An exploration of radical Judaism’s treatment of women in Israel.Jewish Orthodox Feminist Alliance executive director Sztokman (The Men’s Section: Orthodox Jewish Men in an Egalitarian World, 2011) takes on the Haredi, a segment of Orthodox Judaism that rejects contact with the secular culture. The Haredi are growing in numbers and influence in Israel, and the role of women, both inside and outside of their community, is a major point of contention. The Haredi believe in strict rules of modesty and specific gender roles in the home and in worship. Sztokman presents instances in which these cultural differences have run into conflict with modern Israeli society. One example is where women may sit on public buses. The author documents the development of segregated buses around Haredi-dominated areas and how women who board them, often unknowingly, are subjected to verbal and physical attacks.Sztokman also explores issues of military service for women in Israel and how conscripted Haredi often refuse any contact with women as commanders, trainers or medical personnel. The author documents the ongoing fight for equality of worship at the Western Wall in Jerusalem, where women have been abused and arrested for years for attempting to pray as men do. Sztokman labors to note that the arguments go beyond points of religious law or issues within Haredi communities themselves. Instead, she witnesses a growing desire among Haredi men to have total control over the society in which they live, and that includes a complete separation of the sexes in every way. “If one point becomes clear from this entire book,” writes the author, “it is how much separation from women is increasingly a key element of identity for religious men.” The tales of Haredi misogyny are often shocking, but they provide open avenues for reflection and discussion. Sztokman is at her weakest when trying to tie these problems to larger, more global questions of women’s freedom, such as American Christian movements toward modest dress for teenage girls.Overall, a worthwhile and eye-opening study.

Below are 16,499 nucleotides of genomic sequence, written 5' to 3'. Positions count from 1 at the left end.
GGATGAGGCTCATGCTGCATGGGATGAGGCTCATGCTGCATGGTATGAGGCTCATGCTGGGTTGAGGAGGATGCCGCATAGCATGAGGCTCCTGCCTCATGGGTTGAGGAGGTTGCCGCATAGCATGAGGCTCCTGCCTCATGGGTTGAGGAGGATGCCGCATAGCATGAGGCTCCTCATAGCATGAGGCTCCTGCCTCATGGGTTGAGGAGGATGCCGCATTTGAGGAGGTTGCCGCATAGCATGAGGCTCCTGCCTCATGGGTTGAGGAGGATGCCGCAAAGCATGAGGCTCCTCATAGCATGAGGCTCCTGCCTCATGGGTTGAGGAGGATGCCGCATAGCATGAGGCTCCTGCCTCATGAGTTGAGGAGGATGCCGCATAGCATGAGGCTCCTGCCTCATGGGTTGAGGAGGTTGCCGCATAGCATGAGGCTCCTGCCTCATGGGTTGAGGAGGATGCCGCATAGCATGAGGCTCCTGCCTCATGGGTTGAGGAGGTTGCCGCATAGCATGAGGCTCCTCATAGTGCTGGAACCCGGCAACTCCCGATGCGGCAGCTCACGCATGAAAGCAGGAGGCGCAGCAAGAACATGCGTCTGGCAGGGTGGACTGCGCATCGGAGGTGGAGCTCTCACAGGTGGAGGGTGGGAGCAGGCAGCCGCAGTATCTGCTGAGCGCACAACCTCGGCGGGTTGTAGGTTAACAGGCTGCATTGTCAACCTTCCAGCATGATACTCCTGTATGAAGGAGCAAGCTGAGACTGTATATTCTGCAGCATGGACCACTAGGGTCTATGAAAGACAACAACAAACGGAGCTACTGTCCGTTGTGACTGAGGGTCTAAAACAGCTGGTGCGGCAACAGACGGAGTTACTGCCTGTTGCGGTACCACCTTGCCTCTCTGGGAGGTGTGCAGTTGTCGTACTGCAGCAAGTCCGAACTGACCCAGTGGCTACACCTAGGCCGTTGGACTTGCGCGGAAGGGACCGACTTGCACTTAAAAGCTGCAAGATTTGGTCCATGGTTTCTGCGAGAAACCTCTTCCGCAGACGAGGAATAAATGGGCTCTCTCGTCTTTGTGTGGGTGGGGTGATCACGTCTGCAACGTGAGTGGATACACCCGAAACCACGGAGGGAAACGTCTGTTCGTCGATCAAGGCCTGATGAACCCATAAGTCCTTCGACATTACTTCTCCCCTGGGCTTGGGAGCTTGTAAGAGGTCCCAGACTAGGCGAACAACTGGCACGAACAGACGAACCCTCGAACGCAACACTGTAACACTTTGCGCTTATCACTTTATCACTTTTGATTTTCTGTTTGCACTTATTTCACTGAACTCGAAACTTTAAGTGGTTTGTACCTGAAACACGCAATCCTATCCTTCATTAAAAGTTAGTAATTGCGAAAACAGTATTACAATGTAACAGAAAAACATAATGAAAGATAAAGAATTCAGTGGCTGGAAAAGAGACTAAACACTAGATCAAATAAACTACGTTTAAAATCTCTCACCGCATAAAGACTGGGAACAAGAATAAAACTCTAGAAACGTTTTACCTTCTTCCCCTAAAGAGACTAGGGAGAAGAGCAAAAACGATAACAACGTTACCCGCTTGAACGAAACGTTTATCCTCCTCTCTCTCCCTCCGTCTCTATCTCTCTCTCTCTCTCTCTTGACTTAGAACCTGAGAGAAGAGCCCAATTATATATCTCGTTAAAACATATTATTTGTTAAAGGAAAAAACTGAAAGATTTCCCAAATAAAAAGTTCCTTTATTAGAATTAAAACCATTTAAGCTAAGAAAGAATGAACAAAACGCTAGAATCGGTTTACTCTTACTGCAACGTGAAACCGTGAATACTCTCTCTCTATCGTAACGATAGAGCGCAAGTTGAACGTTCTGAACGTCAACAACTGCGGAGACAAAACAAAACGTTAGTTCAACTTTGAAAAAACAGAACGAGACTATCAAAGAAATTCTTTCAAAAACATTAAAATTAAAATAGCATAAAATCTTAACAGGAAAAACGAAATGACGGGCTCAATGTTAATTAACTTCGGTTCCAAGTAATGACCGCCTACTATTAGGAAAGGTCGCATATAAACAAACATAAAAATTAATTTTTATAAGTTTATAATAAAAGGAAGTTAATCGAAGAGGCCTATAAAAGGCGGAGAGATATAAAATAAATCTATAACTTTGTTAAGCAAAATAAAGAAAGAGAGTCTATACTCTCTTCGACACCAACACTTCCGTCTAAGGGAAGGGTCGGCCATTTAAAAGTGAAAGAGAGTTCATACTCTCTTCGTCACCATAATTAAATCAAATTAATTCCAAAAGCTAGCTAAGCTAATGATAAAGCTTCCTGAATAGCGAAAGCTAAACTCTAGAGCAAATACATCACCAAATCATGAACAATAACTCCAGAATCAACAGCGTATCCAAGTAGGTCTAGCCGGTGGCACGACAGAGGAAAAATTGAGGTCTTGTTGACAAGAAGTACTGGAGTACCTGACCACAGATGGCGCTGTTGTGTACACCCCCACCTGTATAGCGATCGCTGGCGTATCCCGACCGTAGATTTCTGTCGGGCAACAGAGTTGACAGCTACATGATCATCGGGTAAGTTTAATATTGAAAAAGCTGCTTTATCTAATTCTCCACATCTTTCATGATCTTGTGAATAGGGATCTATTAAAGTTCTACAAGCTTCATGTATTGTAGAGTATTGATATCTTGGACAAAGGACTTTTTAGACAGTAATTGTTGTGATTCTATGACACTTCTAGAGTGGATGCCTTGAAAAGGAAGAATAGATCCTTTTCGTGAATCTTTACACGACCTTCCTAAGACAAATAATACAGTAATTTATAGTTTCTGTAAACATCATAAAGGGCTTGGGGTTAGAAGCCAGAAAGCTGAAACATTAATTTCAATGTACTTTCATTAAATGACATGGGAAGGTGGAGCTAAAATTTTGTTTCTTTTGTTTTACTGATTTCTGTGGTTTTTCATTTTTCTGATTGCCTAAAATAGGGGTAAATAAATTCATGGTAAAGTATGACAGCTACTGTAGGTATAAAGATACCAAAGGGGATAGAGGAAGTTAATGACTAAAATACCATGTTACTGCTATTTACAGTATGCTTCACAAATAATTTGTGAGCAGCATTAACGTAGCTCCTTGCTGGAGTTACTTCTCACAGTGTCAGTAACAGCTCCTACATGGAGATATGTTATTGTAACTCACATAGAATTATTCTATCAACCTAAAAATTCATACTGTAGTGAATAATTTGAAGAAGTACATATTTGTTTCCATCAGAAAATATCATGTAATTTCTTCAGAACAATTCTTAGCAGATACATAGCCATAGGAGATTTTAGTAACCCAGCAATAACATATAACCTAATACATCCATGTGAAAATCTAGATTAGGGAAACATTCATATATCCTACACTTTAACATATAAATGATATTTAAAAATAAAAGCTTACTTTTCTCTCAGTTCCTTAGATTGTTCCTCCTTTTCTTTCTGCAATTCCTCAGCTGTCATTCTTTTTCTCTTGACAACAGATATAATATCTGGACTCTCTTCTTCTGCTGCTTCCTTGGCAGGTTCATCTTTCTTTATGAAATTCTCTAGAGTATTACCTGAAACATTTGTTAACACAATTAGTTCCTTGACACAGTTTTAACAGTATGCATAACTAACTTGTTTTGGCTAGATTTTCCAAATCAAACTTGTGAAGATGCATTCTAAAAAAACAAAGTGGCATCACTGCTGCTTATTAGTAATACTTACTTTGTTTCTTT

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Product Details

  • ISBN-13: 9781492604594
  • Publisher: Sourcebooks
  • Publication date: 9/16/2014
  • Pages: 384
  • Sales rank: 569,274
  • Product dimensions: 9.10 (w) x 6.30 (h) x 1.40 (d)

Meet the Author

Dr. Elana Maryles Sztokman is the Executive Director of JOFA, the Jewish Orthodox Feminist Alliance, and a leading author and activist on the issue of religious feminism in Jewish life. Her first book The Men's Section: Orthodox Jewish Men in an Egalitarian World, won the 2012 National Jewish Book Council Award for Women's Studies. She lives in Modi'in, Israel, and works in New York.